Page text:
Friday, October 19, 2012

WHISPERS OF LEAVES – Heeding the Wisdom of Autumn

How one defines the seasons of one's life is pretty arbitrary. Take fall for example.
I know some 50-somethings who act like they’re already anticipating the end, fading and molding away. And I know a few 80-somethings who still wake up every day expecting change and growth, celebrating life by donning their brightest colors. (I like that quote by baseball icon Satchel Paige, “How old would you be if you didn’t know how old you were?”)

Nonetheless, each of us reaches a certain age where it’s hard not to realize that there’s more of your life behind you than ahead.

 
I may not be as fresh and flashy as I was in my spring…but my roots have grown deep. I know 
who and where I am.

DIVERGING PARALLELS
Just the other day, as I shuffled through some whispering leaves, I was musing on these parallels between this stage of life and this season of the year, and how many of them really apply to me.

Clearly, at least by the measure of years, I’m well into the autumn of my life. And, sure enough, a few of my leaves are withering and dropping.

I may not be as fresh and flashy as I was in my spring, as cocksure as in summer, but a few fires, droughts and storms have sent my roots deep, made me strong. I know who and where I am. You could say I'm just starting to show my best and truest colors.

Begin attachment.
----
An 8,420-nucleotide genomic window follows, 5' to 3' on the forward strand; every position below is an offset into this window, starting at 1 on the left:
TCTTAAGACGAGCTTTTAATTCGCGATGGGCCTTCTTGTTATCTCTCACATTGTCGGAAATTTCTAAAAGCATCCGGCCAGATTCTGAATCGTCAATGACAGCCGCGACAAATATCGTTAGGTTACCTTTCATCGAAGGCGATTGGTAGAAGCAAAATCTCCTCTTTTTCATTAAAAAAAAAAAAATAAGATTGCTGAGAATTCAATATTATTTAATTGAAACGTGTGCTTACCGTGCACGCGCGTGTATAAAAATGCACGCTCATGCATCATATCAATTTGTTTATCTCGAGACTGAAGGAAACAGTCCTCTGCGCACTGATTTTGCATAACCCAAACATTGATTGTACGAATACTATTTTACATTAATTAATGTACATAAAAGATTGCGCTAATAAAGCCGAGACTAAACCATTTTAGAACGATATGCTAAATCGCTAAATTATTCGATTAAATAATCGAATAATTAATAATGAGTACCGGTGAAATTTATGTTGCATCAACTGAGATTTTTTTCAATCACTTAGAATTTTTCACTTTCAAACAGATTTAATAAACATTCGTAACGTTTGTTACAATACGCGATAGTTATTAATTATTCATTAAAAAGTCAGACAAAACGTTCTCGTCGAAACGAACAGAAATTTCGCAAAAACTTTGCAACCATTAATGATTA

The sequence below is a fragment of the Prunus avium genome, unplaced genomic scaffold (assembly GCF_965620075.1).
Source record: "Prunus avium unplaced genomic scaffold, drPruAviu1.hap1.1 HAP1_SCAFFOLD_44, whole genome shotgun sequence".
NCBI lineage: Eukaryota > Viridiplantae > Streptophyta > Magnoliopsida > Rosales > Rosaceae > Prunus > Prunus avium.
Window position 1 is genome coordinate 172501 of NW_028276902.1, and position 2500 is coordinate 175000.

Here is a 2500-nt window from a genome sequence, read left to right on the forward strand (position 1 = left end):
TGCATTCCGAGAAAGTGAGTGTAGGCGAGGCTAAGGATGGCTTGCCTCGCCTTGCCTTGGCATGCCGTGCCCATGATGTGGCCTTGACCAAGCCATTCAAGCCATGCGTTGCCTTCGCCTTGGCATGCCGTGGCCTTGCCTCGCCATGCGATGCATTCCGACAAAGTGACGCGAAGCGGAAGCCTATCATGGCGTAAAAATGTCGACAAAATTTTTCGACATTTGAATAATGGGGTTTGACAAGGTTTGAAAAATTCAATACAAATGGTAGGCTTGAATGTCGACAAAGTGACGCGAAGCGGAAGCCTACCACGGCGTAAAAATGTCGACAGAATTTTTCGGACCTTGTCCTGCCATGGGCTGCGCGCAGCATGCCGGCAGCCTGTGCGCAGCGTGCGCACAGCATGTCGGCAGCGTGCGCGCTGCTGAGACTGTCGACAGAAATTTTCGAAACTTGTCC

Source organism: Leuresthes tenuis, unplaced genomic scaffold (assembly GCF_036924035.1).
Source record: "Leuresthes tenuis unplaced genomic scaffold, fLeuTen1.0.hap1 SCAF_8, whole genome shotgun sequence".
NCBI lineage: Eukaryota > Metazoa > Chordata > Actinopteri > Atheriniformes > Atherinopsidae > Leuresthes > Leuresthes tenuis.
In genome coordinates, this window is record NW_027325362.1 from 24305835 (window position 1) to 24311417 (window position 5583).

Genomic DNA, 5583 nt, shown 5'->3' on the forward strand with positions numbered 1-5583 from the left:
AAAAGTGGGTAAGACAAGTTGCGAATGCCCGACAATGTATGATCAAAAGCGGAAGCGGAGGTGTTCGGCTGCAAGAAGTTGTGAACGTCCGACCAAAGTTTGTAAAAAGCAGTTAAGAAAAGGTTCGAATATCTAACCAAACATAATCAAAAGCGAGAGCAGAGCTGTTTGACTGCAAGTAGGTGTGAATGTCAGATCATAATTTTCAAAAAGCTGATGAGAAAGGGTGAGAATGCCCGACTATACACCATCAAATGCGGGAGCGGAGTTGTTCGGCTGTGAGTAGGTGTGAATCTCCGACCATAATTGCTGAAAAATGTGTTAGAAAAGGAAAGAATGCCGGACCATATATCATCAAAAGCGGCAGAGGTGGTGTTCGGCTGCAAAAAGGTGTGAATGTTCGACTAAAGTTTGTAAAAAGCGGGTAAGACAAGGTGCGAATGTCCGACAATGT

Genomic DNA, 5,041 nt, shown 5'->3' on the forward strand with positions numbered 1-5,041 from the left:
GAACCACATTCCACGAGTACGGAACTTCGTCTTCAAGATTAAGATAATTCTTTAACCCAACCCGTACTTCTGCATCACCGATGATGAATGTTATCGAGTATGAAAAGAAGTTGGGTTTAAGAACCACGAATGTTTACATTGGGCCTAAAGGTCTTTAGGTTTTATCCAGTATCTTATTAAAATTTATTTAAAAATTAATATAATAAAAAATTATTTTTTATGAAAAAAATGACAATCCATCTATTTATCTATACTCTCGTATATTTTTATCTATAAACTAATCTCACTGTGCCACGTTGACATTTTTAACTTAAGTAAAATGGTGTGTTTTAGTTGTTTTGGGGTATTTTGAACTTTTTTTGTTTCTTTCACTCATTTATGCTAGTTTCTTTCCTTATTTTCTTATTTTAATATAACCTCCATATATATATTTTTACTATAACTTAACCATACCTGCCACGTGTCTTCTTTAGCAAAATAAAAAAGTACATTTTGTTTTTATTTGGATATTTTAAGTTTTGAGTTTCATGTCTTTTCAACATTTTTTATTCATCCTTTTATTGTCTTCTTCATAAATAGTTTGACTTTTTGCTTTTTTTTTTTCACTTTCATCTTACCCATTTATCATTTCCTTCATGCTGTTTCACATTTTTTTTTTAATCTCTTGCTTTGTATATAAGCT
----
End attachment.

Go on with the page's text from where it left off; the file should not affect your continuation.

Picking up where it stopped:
As autumn comes, at least up here in the North Country, life heads indoors. Sap slows, animals settle into cozy burrows and dens; people, into their homes.


Isn’t that what’s supposed to happen in life too? Like they say, don’t our creative juices, our vitality and engagement with the world around us start retreating in our autumn? More and more, as our physical reach diminishes, shouldn’t our lives
turn inward?

This is where the parallels start to diverge for me.

I want my experience, my knowledge, to be like blocks of granite…spread out before me, a row of 
stepping stones to more and deeper truths.

STEPPING STONES
No one doubts that the autumn of the year will yield to winter and then, inevitably, to yet another spring. The autumn of one’s life, by most accounts, will not. I’m not sure I can accept that as graciously as a tree, a bear—or a snowbound Minnesotan—accepts its annual four- or five-month dormancy.

I want my experience, my knowledge, to be like blocks of granite, not simply piled up as the foundation of my awareness and ego—or perhaps as a monument to them—but spread out before me, a row of stepping stones to more and deeper truths—about myself and about the cosmos.


If there’s a tendency to think of the fall season as an ending, a winding down,
isn’t it also a beginning? Isn’t it the start of a process of storing, building, putting by the provisions for the long cold winter, and collecting fuel for the inexorable engine of spring?

That’s the way I’d like to see the autumn of my life too. Not giving up, not letting go, but building toward something new, something deliciously unexpected. I don’t know what that might be, but I’ll look forward to it nonetheless.

Do we really get just one of each life season?

I guess that’s where faith comes in. Of course, no one can prove that some level
of consciousness carries on after the human body’s demise…but neither can
they prove that it doesn’t. That’s the beauty of it; we can choose which reality
to embrace.